Facts were distorted and tossed about wildly. One group of pro-fluoridationists, for instance, benignly told everybody that fluoridation would cost only 20¢ per capita and save the poor people $50-$70. As if that wasn't inducement enough, the baby-begging ad in the Oct. 13th Journal set the cost at 10¢ per head. It is safe to assert that if the money spent on propaganda for fluoridation had been set aside for buying tablets containing the recommended daily dose of 1.0 m.g. of fluoride (which can be supplied at about 24 cents per child per year) those desiring fluoride so vehemently would be supplied for the next 20 years.

Some day, surely, the University of Alberta will look with shame on the utterances to which some of its members were persuaded to lend their names. Stating flatly that the people had no right to vote on the matter at all, Dr. Sanford Fleming (by way of illustration) wrote: "Who can believe that the inestimable boon of vaccination and inoculation would have been universally adopted had it required a 66% vote of the public in favor?" Perhaps he will now demand compulsory vaccination and inoculation which is certainly of more value (as in Salk vaccine) than fluoridation.

Those for fluoridation tried making it a battle of progress, of little children's helplessness, of dollars and cents, of enlightenment versus ignorance and no tactics were spared. The "university crowd" — So worried about fallout from atom bombs — was all for fluoridation. The type of materialistic businessman (the type all for trade with Red China) who stood to profit from increased sales of sugars, soft drinks, candies, etc. (once the wonderful boon of fluoride removed these items as a threat to children's teeth) backed the campaign heavily.

In the 1957 plebiscite, those voting in favor of fluoridation fell a short one per cent from the required two-thirds majority needed to bring it about. This time, this situation looked gloomy for those who opposed mass fluoridation of public water supplies. Their funds were pitifully low, their propaganda confined to a few public debates and the two items of literature already discussed.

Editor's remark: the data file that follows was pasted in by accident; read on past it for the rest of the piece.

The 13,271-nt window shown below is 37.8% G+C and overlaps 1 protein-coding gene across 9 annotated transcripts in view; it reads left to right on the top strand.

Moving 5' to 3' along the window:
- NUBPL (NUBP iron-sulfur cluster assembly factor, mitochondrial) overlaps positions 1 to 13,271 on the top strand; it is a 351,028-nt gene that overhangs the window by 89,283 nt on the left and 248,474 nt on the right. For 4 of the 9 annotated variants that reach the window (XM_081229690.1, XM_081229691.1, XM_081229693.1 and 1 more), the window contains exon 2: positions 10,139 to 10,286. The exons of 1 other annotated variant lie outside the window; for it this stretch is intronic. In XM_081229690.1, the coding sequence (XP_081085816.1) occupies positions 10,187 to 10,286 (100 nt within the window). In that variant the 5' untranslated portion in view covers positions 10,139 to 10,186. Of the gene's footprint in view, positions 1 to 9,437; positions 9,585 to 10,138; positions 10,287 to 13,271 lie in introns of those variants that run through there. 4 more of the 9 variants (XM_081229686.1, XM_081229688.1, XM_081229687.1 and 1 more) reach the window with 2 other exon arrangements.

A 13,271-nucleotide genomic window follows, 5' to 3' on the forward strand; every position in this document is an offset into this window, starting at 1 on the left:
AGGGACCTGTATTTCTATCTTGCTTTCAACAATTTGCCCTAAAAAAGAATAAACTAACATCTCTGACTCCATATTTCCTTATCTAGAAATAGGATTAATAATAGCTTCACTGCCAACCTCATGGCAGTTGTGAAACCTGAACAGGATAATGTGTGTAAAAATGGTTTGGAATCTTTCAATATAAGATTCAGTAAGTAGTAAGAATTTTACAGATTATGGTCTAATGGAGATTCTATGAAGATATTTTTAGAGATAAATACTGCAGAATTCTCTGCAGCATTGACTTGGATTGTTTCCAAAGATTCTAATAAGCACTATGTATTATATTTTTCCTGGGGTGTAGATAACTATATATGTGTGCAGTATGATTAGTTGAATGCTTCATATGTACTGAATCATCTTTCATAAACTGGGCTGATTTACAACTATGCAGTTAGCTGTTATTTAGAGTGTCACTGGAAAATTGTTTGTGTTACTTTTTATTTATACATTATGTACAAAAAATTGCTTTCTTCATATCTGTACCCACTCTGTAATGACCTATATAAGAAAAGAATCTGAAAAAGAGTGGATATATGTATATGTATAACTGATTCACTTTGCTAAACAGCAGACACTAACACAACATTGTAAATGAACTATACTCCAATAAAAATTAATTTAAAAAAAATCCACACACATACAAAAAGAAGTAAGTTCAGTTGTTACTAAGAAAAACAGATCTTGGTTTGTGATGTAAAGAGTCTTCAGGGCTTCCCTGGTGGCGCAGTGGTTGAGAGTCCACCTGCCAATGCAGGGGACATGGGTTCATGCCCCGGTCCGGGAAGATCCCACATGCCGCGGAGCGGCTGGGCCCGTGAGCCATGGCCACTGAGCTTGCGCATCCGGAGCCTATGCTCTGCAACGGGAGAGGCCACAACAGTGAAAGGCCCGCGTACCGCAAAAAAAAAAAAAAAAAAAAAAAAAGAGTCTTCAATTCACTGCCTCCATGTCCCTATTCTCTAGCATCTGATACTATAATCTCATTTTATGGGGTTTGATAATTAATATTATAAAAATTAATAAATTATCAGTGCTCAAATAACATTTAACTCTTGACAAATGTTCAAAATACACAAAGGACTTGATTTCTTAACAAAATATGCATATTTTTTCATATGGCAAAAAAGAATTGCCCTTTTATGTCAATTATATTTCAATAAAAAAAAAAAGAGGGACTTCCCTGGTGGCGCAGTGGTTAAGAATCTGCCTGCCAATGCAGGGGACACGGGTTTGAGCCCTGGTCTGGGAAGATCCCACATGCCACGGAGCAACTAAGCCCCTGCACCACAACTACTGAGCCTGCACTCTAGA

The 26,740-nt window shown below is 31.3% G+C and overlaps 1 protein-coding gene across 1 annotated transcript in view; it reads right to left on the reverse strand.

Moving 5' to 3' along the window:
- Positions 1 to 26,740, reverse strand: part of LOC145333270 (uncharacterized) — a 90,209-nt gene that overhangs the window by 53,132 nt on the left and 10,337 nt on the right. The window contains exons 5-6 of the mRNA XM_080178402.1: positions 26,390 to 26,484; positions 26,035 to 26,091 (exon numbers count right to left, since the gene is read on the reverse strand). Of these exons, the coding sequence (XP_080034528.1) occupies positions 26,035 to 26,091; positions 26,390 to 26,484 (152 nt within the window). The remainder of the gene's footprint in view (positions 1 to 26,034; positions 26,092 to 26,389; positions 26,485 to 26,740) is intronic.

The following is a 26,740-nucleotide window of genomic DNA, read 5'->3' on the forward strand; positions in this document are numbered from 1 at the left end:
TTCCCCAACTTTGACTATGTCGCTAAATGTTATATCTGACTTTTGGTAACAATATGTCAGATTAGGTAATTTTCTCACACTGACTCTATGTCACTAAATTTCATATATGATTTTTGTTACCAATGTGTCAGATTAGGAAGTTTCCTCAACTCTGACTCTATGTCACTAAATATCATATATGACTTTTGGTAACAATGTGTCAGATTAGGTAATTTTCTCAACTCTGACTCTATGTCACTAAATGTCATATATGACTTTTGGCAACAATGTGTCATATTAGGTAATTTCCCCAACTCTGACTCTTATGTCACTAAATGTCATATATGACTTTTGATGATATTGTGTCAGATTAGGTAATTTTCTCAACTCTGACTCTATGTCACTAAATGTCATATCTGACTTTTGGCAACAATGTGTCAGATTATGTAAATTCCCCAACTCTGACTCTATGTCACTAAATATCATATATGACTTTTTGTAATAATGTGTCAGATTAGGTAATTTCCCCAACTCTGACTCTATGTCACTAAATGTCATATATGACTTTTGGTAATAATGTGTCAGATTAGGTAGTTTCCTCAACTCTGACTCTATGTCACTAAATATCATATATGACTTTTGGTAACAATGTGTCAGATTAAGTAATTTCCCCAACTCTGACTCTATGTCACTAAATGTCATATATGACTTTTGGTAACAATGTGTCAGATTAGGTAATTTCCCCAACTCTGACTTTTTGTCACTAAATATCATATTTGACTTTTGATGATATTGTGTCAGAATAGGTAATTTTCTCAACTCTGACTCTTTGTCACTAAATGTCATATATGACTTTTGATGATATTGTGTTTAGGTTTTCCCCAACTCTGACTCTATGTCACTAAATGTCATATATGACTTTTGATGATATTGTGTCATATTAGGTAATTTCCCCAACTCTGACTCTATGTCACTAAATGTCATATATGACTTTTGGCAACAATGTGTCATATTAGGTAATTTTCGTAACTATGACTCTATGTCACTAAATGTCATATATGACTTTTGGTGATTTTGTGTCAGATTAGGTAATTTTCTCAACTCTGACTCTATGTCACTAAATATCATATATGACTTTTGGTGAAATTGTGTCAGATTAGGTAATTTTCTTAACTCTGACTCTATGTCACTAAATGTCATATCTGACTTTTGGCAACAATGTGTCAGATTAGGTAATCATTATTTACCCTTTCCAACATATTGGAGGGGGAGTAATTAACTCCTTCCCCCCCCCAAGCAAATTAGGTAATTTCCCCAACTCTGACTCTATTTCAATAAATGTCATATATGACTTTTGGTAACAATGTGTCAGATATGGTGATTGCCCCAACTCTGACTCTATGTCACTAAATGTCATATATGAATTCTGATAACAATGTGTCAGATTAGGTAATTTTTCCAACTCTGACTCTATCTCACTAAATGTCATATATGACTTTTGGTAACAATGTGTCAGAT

Yet when election returns began coming over the radio, it was apparent by radio silence that the impossible had happened; the stupid voters were turning down fluoridation again! Said one radio announcer utter contempt in his voice: "You, dear public, can now line up for dental treatment!" Though on every other report, the lead vote was given first, on the fluoridation plebiscite, the chagrined and grudging announcements came conversely — "Yes, for fluoridation, 858; No. 1161" — right to the bitter end, when almost complete silence on the subject descended.

The final verdict was 27,946 "yes" votes and 22,166 "no" votes. This time, the percentage for fluoridation had dropped from 64% favoring it in 1957 to 55:7% favoring it in 1959. (There were 1,456 rejected ballots.)

The Journal's "news report on it was quite in keeping with the tone of its reporting throughout. The voting pattern, said they, in their front page news, was much the same as in 1957 when 65% of the voters were in favor of it." Editorially, they railed against the "undemocratic measure passed by the Alberta Legislature," requiring a two-thirds majority before it could be introduced. Likewise in keeping with their objective reporting, they mentioned the barrage of propoganda of the anti-fluoridation forces!

Why so many thousands of people should suddenly start beating the drum for fluoridation never appeared to enter some people's minds. Why everyone living in Edmonton, young or old, healthy or diseased, should be compelled to drink fluoridated water — when if they wished they could buy sodium fluoride for their own use — was also carefully supressed. Nor would anyone suggest that if mass consumption of fluoridated water is in the best public interest, mass lining up for Salk vaccine is even more in the public interest.

Even so, the people of Edmonton sensed something was wrong. Credit for alerting them — for increasing the margin of victory in an even heavier civic vote — belongs to a handful of independent businessmen, to the chiropractors of Alberta, to citizens who are members of the Edmonton Pure Water Association — and, in particular, to a young Edmonton housewife, Mrs. Lois McDermind, who acted as secretary of the Association and who publicly debated the issue with the best professional persuaders money could bring up in front of an audience.

It was almost an anti-climax to discover that, on the same day, another Alberta city, Medicine Hat, also defeated a fluoridation plebiscite — 3,296 against the proposal; 1,369 in favor!